In addition to this, you could charge a premium for your Bitcoins and sell them at local meet-ups.
LocalBitcoins is one such initiative where people buy and sell Bitcoins in person.

Acceptance and Volatility

There is a lot of talk about acceptance and volatility. So let’s address these two issues.

On acceptance, we have to ask merchants. If you walk into a Coffee shop and ask if they take
Bitcoins, I’m assuming the natural reaction of the owner will be “Bit-what?”. Repeat this with
other customers walking in to the shop and asking if the shop accepts Bitcoins, what do you think
will happen?

The owner will for starters look into bitcoin. Try to understand it and
see what it takes to accept it. If enough people are coming in and asking about Bitcoins, sooner or
later, the shop will accept Bitcoins.

You need to ask! You need to have your friend ask the same.

The more people we have who are willing to pay in Bitcoin, the more likely it is the merchants will
offer Bitcoin acceptance.

Even within the acceptance umbrella many merchants struggle with the understanding of bitcoins, let
alone how to accept it. Companies like Bitpay and Coinbase are trying to make it easier to accept
bitcoins, but their outreach is limited to a few countries.

On their own, bitcoins can easily be accepted. All you need is a Bitcoin wallet and you can accept
payments into your wallet. The question of volatility will remain. Let’s say you are selling
something worth $900 which is equal to 1 Bitcoin. After a few hours, the price of Bitcoin drops to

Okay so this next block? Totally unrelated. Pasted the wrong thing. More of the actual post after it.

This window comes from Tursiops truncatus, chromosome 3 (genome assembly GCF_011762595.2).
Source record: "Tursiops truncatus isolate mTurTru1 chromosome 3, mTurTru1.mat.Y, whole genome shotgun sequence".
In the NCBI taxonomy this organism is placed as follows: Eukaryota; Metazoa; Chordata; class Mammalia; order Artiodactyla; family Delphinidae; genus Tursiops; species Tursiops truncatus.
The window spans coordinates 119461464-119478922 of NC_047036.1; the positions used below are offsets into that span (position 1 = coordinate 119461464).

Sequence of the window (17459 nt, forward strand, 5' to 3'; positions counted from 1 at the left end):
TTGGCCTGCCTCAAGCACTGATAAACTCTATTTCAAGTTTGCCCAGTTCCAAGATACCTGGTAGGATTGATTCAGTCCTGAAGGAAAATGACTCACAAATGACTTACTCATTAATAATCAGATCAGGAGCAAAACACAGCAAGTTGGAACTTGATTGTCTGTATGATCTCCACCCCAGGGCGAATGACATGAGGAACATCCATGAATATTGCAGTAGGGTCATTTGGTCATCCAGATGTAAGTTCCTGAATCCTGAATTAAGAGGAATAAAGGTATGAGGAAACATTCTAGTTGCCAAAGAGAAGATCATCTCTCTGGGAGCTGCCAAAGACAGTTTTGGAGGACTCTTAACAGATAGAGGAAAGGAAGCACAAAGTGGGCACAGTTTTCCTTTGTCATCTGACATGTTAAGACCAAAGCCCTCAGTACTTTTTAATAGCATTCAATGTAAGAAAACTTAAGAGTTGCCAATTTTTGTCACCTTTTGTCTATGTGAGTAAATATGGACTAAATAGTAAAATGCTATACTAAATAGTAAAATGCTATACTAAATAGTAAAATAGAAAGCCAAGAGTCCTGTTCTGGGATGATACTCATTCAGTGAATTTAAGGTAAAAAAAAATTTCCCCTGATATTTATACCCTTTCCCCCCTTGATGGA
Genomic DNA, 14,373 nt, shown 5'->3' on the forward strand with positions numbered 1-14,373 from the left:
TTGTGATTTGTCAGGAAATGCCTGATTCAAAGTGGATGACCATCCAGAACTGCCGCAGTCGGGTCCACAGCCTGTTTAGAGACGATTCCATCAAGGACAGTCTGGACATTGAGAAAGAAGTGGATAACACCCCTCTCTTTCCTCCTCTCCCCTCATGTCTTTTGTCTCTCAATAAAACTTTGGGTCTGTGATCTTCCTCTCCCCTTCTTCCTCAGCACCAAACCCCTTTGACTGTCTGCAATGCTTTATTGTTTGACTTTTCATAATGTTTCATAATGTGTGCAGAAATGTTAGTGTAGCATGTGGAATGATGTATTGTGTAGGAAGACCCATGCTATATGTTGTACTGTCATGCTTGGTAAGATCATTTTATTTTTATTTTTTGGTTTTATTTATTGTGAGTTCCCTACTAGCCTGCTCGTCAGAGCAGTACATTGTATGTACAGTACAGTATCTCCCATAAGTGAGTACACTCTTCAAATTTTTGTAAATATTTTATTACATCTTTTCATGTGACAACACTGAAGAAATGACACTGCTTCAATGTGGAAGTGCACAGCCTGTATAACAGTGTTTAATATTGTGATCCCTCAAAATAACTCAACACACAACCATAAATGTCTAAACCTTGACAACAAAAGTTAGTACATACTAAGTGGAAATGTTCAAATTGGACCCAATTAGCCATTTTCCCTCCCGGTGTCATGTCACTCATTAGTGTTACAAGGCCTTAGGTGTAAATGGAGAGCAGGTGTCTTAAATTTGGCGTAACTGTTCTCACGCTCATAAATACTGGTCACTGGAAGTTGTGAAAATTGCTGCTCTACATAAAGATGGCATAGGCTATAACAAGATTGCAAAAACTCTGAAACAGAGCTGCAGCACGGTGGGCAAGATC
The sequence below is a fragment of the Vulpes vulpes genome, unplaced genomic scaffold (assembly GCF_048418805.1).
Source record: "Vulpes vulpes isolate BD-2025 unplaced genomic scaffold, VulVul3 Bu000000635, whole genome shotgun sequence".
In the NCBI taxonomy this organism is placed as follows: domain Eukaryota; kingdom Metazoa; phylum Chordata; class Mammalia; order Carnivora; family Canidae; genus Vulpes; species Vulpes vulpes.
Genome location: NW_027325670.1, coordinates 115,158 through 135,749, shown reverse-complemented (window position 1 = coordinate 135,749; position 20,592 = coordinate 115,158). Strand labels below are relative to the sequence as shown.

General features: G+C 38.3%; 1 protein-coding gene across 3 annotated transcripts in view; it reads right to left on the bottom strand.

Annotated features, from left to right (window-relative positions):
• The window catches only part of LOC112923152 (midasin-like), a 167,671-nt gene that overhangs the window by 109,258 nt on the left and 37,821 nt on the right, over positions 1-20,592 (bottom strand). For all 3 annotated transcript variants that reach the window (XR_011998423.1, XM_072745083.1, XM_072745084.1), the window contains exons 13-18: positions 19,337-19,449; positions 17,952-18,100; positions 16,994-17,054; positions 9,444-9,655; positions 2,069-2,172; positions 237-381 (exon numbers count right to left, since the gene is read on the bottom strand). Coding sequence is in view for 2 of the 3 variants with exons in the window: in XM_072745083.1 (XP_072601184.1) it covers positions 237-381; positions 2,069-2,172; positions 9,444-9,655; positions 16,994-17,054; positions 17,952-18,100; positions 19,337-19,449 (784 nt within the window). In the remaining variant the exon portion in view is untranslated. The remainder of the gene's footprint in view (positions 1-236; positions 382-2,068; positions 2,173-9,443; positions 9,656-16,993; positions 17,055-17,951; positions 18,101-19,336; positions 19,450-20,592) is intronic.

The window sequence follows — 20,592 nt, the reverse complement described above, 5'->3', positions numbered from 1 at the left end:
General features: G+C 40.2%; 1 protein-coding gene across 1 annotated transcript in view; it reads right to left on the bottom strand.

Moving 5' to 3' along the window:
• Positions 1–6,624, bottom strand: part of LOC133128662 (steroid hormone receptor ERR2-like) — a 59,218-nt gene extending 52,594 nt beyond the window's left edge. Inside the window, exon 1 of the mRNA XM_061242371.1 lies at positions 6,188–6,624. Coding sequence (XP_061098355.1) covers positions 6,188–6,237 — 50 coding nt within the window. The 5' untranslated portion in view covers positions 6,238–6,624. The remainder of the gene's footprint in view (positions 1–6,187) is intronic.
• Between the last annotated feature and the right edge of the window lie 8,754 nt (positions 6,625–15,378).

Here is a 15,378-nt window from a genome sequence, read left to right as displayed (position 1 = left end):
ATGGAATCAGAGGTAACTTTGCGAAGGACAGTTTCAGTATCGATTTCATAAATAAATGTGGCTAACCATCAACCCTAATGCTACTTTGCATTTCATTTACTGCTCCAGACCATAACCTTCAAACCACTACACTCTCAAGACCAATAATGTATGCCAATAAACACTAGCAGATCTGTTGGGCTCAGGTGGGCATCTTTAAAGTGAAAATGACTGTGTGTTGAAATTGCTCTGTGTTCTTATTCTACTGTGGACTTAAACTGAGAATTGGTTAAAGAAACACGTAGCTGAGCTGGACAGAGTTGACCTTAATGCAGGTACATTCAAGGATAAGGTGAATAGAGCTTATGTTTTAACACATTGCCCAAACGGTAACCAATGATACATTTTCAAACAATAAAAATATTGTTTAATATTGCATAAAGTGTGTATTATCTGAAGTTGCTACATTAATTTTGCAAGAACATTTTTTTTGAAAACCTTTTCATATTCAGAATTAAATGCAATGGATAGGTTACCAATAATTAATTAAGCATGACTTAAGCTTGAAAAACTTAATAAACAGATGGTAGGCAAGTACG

$800 per 1 BTC, so now essentially you have a loss of $100. To remove this volatility in price,
your best option is to immediately convert your sale into US Dollar (or your native currency) as
soon as the transaction is made.

Bitcoins have their fair share of budding issues. However, because it is relatively new, a lot many
people are working to make Bitcoin a mainstream reality for everyday folks like you and I.

{ 5 comments… read them below or add one }

Kaloyan Banev January 27, 2014 at 9:32 am

I hope that bubble wont bust. I’ve made quite a good amount of Bitcoin recently, offering services. Well, let’s see. Many people predict again $1k+ rate in the middle of February.

Reply

Faisal Khan February 3, 2014 at 8:44 am

Well, honestly it is not something I advocate, but in vestment in Bitcoins is risky. Bitcoin itself should be used for what it is intended, as a currency. To buy/sell and trade things.

Reply

michael onimbo January 27, 2014 at 11:19 pm

hello falsal khan i am loving your post.Sooo much cool stuff.I found a ton of information about bitcoins just reading through your post.just
added you to my list of cool bloggers so i dont miss any of your updates so i just published a new blog post that i think
you will like.So if you share i will do a happy dance in my chair lol.Also please let me know if there is anything i can do

Reply

H.F. Frank Wright February 8, 2014 at 9:40 am

Sir,
If I wanted to invest , say $1000 with BITCOIN please explain to me again what is the rout I should take.

Thanks,

Frank Wright

Reply

H.F. Frank Wright February 8, 2014 at 9:44 am

Sir,
I’m actually asking: how do I buy Bitcoins?

Frank WRight

Reply